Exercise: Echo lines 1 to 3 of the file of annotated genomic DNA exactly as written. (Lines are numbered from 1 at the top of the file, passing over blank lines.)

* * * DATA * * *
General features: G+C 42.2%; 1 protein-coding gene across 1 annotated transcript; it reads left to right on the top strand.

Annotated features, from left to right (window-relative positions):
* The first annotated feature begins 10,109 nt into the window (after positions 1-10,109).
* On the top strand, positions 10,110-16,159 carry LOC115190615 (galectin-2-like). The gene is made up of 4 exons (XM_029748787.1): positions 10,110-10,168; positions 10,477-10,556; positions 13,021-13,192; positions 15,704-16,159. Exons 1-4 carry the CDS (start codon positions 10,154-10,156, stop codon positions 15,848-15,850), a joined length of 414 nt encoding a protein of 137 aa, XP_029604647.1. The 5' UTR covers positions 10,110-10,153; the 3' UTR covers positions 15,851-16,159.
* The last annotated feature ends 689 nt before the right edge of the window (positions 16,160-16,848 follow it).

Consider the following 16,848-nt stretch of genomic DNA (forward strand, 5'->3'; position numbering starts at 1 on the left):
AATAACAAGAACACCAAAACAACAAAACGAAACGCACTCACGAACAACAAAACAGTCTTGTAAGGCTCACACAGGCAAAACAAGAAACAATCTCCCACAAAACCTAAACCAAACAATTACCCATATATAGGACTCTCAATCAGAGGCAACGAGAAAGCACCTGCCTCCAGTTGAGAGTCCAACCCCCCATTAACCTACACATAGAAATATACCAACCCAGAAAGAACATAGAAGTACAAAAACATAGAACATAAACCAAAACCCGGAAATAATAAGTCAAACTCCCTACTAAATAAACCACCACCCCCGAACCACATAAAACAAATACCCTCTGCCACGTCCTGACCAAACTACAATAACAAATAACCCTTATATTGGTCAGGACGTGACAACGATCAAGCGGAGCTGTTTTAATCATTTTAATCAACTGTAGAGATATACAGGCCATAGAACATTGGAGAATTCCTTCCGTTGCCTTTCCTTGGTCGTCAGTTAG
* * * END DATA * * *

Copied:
General features: G+C 42.2%; 1 protein-coding gene across 1 annotated transcript; it reads left to right on the top strand.

Annotated features, from left to right (window-relative positions):
* The first annotated feature begins 10,109 nt into the window (after positions 1-10,109).